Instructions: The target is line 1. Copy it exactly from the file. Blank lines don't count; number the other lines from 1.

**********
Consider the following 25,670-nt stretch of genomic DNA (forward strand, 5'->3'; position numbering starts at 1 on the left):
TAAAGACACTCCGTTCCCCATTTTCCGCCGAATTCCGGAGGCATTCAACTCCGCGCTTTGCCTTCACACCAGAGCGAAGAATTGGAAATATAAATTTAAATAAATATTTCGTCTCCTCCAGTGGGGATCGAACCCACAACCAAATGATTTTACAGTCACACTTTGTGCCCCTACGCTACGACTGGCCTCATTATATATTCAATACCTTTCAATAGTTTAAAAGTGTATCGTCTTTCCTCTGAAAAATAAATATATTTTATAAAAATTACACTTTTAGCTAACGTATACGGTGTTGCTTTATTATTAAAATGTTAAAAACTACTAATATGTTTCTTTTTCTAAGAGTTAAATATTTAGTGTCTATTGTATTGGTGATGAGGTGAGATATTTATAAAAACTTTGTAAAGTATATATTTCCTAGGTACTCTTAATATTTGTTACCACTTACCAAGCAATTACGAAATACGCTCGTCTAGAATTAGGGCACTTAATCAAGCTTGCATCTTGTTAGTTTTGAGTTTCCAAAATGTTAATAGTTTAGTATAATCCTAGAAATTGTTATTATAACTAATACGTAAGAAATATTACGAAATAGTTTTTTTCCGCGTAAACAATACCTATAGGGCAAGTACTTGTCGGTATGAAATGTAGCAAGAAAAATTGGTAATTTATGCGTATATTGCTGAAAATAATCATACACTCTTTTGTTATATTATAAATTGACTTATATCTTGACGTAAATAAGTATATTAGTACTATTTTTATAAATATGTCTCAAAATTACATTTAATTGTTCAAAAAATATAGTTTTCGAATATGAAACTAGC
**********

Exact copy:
Consider the following 25,670-nt stretch of genomic DNA (forward strand, 5'->3'; position numbering starts at 1 on the left):